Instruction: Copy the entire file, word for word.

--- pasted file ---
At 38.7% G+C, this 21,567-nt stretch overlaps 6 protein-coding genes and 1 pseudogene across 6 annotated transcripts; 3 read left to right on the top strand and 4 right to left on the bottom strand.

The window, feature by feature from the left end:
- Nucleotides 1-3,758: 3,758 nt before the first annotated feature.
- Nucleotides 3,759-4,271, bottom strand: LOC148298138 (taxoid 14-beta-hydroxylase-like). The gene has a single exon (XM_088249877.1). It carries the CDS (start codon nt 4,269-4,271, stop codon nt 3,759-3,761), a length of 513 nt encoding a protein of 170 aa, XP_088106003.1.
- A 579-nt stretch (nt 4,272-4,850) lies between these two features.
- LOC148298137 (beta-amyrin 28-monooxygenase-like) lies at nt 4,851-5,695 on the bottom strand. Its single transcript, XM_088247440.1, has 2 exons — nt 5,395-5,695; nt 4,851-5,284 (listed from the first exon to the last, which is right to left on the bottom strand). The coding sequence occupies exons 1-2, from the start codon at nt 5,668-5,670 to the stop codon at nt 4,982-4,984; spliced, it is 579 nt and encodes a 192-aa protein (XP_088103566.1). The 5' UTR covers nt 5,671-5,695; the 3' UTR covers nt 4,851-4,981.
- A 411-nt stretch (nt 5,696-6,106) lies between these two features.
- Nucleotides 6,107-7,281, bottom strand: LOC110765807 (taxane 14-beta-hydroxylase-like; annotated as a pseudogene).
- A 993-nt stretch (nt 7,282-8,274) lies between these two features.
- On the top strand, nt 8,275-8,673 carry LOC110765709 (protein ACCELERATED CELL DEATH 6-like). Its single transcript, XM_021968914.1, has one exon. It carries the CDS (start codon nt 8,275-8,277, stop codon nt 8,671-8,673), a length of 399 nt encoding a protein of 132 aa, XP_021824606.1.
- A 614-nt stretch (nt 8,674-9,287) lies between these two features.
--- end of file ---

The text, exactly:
At 38.7% G+C, this 21,567-nt stretch overlaps 6 protein-coding genes and 1 pseudogene across 6 annotated transcripts; 3 read left to right on the top strand and 4 right to left on the bottom strand.

The window, feature by feature from the left end:
- Nucleotides 1-3,758: 3,758 nt before the first annotated feature.
- Nucleotides 3,759-4,271, bottom strand: LOC148298138 (taxoid 14-beta-hydroxylase-like). The gene has a single exon (XM_088249877.1). It carries the CDS (start codon nt 4,269-4,271, stop codon nt 3,759-3,761), a length of 513 nt encoding a protein of 170 aa, XP_088106003.1.
- A 579-nt stretch (nt 4,272-4,850) lies between these two features.
- LOC148298137 (beta-amyrin 28-monooxygenase-like) lies at nt 4,851-5,695 on the bottom strand. Its single transcript, XM_088247440.1, has 2 exons — nt 5,395-5,695; nt 4,851-5,284 (listed from the first exon to the last, which is right to left on the bottom strand). The coding sequence occupies exons 1-2, from the start codon at nt 5,668-5,670 to the stop codon at nt 4,982-4,984; spliced, it is 579 nt and encodes a 192-aa protein (XP_088103566.1). The 5' UTR covers nt 5,671-5,695; the 3' UTR covers nt 4,851-4,981.
- A 411-nt stretch (nt 5,696-6,106) lies between these two features.
- Nucleotides 6,107-7,281, bottom strand: LOC110765807 (taxane 14-beta-hydroxylase-like; annotated as a pseudogene).
- A 993-nt stretch (nt 7,282-8,274) lies between these two features.
- On the top strand, nt 8,275-8,673 carry LOC110765709 (protein ACCELERATED CELL DEATH 6-like). Its single transcript, XM_021968914.1, has one exon. It carries the CDS (start codon nt 8,275-8,277, stop codon nt 8,671-8,673), a length of 399 nt encoding a protein of 132 aa, XP_021824606.1.
- A 614-nt stretch (nt 8,674-9,287) lies between these two features.